Teen Librarian Toolbox
Inside Teen Librarian Toolbox

Take 5: Teens as Sci Fi Soldiers(ish) – When YA Lit meets The Bourne Identity or Red Dawn (or even 12 Monkeys)

When we read The Hunger Games, we like to think to ourselves that we know that would never happen – who sends kids out to kill? But the truth is, there are countries all over the world where children are in fact forced to become soldiers and fight for causes they know little about and are forced to serve at the whims of adults. But it can’t happen HERE we say – but what if it could? What if it did? Here’s a look at some cool science fiction stories where teens are manipulated by adults to become soldiers or mercenaries of some kind. They’re pretty cool books to read, but they also make us a little bit uncomfortable because we would like to think there is no possible way it could happen . . . but the truth is sometimes people in power will go to great lengths to keep that power. Like all good science fiction, these titles create absurd sounding scenarios to make us think about real world truths. And these titles ask us to think about things like free will and determination, nature vs. nurture, the role of government in our lives, and what lengths we are (and should be) willing to go to in order to keep ourselves – our country – safe.

I Become Shadow by Joe Shine
“Ren Sharpe was abducted at fourteen and chosen by the mysterious F.A.T.E. Center to become a Shadow: the fearless and unstoppable guardian of a future leader. Everything she held dear—her family, her home, her former life—is gone forever.” (Publisher’s description)

As an action/thriller, this is a fun story. There is a lot of interesting subtext about free will. I was surprised by some of the decisions characters made at the end, which would make for some great discussions. There is also some very interesting subtext about addiction that could make for great discussion. And of course it asks the age old question: what lengths should we go to in order to protect our future. This is an interesting read.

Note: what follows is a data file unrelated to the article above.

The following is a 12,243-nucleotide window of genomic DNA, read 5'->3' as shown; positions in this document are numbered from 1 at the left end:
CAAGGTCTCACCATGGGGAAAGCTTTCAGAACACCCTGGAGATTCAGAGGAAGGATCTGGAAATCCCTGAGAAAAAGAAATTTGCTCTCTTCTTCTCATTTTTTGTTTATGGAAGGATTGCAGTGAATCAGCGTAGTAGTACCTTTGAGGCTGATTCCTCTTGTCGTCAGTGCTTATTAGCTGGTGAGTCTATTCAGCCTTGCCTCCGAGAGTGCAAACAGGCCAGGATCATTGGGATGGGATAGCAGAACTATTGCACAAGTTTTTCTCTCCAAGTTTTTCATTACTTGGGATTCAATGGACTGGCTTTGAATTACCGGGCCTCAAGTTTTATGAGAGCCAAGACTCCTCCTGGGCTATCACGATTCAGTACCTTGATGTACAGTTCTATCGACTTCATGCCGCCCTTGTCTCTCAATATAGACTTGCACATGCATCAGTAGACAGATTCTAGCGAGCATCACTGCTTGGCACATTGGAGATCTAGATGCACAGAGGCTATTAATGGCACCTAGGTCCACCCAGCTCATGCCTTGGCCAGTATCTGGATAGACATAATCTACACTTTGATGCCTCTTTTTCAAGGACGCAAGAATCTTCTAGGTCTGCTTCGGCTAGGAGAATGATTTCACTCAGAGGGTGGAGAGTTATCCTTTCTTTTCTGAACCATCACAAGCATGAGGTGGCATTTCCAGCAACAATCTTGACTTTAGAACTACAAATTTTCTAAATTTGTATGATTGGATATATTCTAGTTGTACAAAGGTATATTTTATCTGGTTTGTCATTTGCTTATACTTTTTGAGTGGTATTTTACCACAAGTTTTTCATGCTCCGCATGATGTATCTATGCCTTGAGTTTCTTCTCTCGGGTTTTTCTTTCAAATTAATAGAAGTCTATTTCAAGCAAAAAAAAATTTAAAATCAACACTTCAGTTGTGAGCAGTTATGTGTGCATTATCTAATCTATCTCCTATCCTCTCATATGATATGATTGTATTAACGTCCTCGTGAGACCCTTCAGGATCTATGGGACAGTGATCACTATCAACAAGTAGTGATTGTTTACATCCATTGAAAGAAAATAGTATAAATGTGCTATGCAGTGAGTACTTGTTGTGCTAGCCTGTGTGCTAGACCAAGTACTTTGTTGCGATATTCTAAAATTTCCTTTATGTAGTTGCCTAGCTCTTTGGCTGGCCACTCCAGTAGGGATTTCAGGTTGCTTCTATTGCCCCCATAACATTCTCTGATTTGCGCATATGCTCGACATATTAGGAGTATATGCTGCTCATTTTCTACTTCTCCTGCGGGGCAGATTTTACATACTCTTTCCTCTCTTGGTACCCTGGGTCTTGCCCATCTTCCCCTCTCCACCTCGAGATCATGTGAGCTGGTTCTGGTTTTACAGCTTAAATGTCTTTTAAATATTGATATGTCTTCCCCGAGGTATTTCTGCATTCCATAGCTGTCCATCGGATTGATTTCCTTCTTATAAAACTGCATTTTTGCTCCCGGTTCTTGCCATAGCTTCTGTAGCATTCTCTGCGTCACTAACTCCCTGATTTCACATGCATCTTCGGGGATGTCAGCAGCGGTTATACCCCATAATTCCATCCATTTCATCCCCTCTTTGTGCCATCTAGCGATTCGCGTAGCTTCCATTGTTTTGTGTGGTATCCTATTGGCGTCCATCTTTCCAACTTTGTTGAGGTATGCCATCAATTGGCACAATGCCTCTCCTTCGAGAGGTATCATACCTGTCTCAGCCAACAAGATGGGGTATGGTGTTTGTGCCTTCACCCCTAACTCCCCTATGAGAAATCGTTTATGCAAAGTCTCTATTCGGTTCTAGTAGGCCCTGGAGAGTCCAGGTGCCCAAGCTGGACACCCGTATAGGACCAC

Uninvited by Sophie Jordan
When Davy Hamilton’s tests come back positive for Homicidal Tendency Syndrome (HTS)-aka the kill gene-she loses everything. Her boyfriend ditches her, her parents are scared of her, and she can forget about her bright future at Julliard. Davy doesn’t feel any different, but genes don’t lie. One day she will kill someone.”

I really like this book a lot. Because they fear she MIGHT in the future become violent, Davy is removed from her normal life and put in a situation with people who are in fact very violent. This is a look at the age old nature vs. nurture argument. It is also an interesting discussion about the prison system as every day we see minor offenders placed into jail who then become more violent offenders because they are forced to try and survive in the prison environment. And then there are some twists that make this book fit the list but I’m not going to elaborate. Just take my advice and read this book, it’s really good. The next book, Unleashed, comes out in February 2015 from Harper Teen. 

Tabula Rasa by Kristen Lippert-Martin
“Sixteen-year-old Sarah has a rare chance at a new life. Or so the doctors tell her. She’s been undergoing a cutting-edge procedure that will render her a tabula rasa—a blank slate. Memory by memory her troubled past is being taken away.” (Publisher’s description)